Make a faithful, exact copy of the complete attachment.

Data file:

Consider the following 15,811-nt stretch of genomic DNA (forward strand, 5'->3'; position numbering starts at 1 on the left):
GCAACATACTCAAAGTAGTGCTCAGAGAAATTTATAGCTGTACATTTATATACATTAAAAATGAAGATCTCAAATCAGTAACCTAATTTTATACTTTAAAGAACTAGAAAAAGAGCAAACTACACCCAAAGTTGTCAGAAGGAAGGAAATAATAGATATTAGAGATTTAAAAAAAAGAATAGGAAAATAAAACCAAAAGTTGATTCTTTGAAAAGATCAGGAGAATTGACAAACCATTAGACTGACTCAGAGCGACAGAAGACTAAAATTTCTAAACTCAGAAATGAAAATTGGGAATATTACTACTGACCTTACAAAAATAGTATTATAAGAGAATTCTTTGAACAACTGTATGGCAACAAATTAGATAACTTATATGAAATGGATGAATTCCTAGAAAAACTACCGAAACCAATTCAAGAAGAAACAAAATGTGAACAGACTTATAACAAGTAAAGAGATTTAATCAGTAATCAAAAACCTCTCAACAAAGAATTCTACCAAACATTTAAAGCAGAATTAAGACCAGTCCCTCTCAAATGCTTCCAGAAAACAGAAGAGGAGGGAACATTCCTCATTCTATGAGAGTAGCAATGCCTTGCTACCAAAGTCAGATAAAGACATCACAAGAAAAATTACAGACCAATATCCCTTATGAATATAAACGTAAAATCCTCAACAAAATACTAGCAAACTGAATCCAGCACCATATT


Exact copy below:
Consider the following 15,811-nt stretch of genomic DNA (forward strand, 5'->3'; position numbering starts at 1 on the left):
GCAACATACTCAAAGTAGTGCTCAGAGAAATTTATAGCTGTACATTTATATACATTAAAAATGAAGATCTCAAATCAGTAACCTAATTTTATACTTTAAAGAACTAGAAAAAGAGCAAACTACACCCAAAGTTGTCAGAAGGAAGGAAATAATAGATATTAGAGATTTAAAAAAAAGAATAGGAAAATAAAACCAAAAGTTGATTCTTTGAAAAGATCAGGAGAATTGACAAACCATTAGACTGACTCAGAGCGACAGAAGACTAAAATTTCTAAACTCAGAAATGAAAATTGGGAATATTACTACTGACCTTACAAAAATAGTATTATAAGAGAATTCTTTGAACAACTGTATGGCAACAAATTAGATAACTTATATGAAATGGATGAATTCCTAGAAAAACTACCGAAACCAATTCAAGAAGAAACAAAATGTGAACAGACTTATAACAAGTAAAGAGATTTAATCAGTAATCAAAAACCTCTCAACAAAGAATTCTACCAAACATTTAAAGCAGAATTAAGACCAGTCCCTCTCAAATGCTTCCAGAAAACAGAAGAGGAGGGAACATTCCTCATTCTATGAGAGTAGCAATGCCTTGCTACCAAAGTCAGATAAAGACATCACAAGAAAAATTACAGACCAATATCCCTTATGAATATAAACGTAAAATCCTCAACAAAATACTAGCAAACTGAATCCAGCACCATATT